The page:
Background: Carotid artery stenting (CAS) using first-generation single-layer stents is widely accepted as a good alternative to standard carotid endarterectomy (CEA) but it is associated with worse outcomes in terms of both plaque prolapse and cerebral embolization. Aim: To evaluate the perioperative and midterm outcomes of CAS using the new-generation RoadsaverTM dual-layer micromesh-covered carotid stent. Methods: Herein, we present the results of an observational, retrospective, multicentric study on non-consecutive patients who underwent the CAS procedure between January 2017 and December 2022 at three Italian, high-volume vascular surgery centers. The inclusion criteria were the patients’ eligibility for the CAS procedure in accordance with the current Italian guidelines, and the implantation of a Roadsaver stent. Both symptomatic and asymptomatic patients were included in the study. The patients requiring reintervention for carotid restenosis following CEA were also included. Perioperative data regarding procedural success was defined as the successful implantation of the device in the desired position, less than 30% residual stenosis, and the absence of intraoperative neurological complications. The primary outcome was any adverse cerebrovascular event such as stroke or transient ischemic attack (TIA) during the procedure and/or after discharge. The secondary outcomes were the need for further intervention, and all-cause death following procedure. Results: Three-hundred-fifty-three (353) patients were included in our study; the mean age was 74.3 years. A total of 5.9% of the patients were symptomatic on their operated side, while 7.3% had contralateral carotid occlusion. A cerebral embolic protection device (CPD) was employed in all patients. A total of 13.3% of the patients were operated on for restenosis after CEA Technical success was achieved in 96.9% of the cases with an intraoperative report of six TIAs (1.7%) and six ipsilateral strokes (1.7%). The mean hospital stay was 1.8 days. The thirty-day follow up showed one TIA and one more stroke. At the mean 35-month follow-up time, the primary outcome was present in six patients (1.7%), where four TIAs (1.1%) and two strokes (0.5%) were reported. Restenosis occurred in five patients (1.4%). Death for any cause was reported in 11 patients (3.1%). Conclusions: As most recent, high-quality studies show, the CAS procedure with second-generation devices such as the Roadsaver stent is safe and effective in preventing carotid-related cerebrovascular events in both symptomatic and asymptomatic patients. The intraoperative and postoperative cerebrovascular complication rate in high volume centers is very low, ensuring confidence in its employment for the CAS procedure along with a CPD as a valid alternative to CEA. Full article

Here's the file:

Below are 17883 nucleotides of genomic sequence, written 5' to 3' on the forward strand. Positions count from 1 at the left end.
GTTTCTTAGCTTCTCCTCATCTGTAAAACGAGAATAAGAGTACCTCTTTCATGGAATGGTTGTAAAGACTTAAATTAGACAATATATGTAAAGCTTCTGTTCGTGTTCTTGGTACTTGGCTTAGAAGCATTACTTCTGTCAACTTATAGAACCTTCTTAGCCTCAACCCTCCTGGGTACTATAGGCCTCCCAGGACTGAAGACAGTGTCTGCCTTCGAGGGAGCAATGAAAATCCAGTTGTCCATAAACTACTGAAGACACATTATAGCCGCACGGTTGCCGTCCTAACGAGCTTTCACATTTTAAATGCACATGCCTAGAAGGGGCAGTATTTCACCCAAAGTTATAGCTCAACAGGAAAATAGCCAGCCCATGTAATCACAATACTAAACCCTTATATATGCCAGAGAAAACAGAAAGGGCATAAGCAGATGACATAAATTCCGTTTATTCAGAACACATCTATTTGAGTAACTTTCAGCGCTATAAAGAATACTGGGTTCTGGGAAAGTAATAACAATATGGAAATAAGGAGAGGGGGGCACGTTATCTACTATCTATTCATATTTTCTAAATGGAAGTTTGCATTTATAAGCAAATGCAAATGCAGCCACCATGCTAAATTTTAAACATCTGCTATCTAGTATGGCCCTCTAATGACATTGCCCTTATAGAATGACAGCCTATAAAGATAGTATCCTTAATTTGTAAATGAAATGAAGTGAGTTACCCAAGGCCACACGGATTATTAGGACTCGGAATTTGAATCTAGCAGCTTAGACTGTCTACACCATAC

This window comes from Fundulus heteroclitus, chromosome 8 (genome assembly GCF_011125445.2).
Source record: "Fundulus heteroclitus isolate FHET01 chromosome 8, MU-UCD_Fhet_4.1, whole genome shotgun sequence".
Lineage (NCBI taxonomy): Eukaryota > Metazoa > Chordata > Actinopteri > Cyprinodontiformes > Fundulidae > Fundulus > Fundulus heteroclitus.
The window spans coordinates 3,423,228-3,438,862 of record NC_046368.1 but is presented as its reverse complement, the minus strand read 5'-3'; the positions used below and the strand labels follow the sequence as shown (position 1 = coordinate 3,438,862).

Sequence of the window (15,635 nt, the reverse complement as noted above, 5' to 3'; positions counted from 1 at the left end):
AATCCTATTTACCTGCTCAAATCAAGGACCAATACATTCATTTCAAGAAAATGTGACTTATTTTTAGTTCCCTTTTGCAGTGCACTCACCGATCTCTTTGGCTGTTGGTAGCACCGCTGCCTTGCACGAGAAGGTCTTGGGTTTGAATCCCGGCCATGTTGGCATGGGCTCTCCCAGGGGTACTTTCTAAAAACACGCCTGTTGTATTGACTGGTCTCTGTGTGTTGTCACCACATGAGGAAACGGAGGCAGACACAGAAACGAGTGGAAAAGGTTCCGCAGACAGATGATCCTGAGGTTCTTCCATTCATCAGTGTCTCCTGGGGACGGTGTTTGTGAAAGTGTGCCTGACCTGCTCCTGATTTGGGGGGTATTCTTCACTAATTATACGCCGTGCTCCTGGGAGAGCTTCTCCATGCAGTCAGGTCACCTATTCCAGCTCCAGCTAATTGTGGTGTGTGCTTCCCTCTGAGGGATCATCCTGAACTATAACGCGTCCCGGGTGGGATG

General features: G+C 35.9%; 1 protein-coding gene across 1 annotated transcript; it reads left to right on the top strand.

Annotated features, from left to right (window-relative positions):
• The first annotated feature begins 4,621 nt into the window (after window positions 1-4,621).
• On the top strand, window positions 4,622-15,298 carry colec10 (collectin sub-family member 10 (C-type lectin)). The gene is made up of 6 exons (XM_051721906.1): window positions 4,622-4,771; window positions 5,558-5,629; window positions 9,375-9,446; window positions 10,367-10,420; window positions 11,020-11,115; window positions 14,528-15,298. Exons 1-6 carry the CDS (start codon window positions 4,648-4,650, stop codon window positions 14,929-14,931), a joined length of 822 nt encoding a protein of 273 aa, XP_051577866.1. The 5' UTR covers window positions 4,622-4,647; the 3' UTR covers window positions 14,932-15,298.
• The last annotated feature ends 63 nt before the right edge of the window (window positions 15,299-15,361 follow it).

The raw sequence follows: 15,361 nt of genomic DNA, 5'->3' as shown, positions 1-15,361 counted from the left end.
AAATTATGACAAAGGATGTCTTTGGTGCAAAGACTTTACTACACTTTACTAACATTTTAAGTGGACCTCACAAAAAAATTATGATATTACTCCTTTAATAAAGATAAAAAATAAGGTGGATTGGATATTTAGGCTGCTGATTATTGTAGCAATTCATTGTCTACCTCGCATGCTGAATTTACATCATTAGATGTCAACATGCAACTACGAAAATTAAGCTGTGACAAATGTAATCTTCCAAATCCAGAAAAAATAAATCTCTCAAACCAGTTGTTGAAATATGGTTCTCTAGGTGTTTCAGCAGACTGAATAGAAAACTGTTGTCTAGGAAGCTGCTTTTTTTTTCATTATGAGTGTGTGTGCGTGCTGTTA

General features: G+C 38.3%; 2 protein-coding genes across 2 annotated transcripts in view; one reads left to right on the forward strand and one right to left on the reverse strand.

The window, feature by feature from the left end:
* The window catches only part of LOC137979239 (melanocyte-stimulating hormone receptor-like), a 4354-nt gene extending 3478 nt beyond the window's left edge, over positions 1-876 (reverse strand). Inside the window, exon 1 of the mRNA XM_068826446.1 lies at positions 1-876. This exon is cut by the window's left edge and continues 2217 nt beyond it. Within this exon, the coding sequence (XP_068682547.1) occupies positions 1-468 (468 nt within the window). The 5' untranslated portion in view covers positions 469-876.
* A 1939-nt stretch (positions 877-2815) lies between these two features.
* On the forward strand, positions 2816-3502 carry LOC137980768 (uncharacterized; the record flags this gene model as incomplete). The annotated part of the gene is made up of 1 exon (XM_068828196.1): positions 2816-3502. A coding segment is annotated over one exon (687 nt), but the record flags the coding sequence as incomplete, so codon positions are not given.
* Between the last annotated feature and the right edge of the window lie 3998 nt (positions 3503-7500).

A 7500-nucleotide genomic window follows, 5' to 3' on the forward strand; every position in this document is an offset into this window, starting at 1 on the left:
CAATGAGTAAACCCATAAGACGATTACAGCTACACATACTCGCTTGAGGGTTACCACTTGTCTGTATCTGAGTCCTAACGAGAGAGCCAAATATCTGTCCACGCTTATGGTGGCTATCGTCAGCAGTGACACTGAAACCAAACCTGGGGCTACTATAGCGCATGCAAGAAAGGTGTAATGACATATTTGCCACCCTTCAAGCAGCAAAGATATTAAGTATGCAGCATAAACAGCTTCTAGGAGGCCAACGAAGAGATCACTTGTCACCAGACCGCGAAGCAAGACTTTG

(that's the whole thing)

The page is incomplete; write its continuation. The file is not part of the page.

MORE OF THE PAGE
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9 pages, 561 KiB  
Article
Seasonal Pattern of Cerebrovascular Fatalities in Cancer Patients
by Velizar Shivarov, Hristo Shivarov and Angel Yordanov
Healthcare 2023, 11(4), 456; https://doi.org/10.3390/healthcare11040456 - 4 Feb 2023
Cited by 1 | Viewed by 1031
Abstract
Cancer patients are at increased risk of cerebrovascular events. The incidence of those events and the associated mortality are known to follow a seasonal pattern in the general population. However, it is unclear whether cerebrovascular mortality in cancer patients has seasonal variation. To [...] Read more.
Cancer patients are at increased risk of cerebrovascular events. The incidence of those events and the associated mortality are known to follow a seasonal pattern in the general population. However, it is unclear whether cerebrovascular mortality in cancer patients has seasonal variation. To address this question, we performed a retrospective analysis of the seasonality of deaths due to the fact of cerebrovascular diseases among patients with first primary malignancy registered between 1975 and 2016 in the SEER database. The presence of seasonality in death rates was modeled using the cosinor approach assuming a circa-annual pattern. A significant seasonal pattern with a peak in the first half of November was identified in all patient groups. The same peak was observed in almost all subgroups of patients defined based on demographic characteristics. However, not all entity-defined subgroups showed a seasonal pattern, which might be explained by the different pathologic processes affecting the circulatory system in each cancer type. Based on our findings, one can propose that the active monitoring of cancer patients for cerebrovascular events from the late autumn and during the winter can help in the reduction of mortality in this patient population. Full article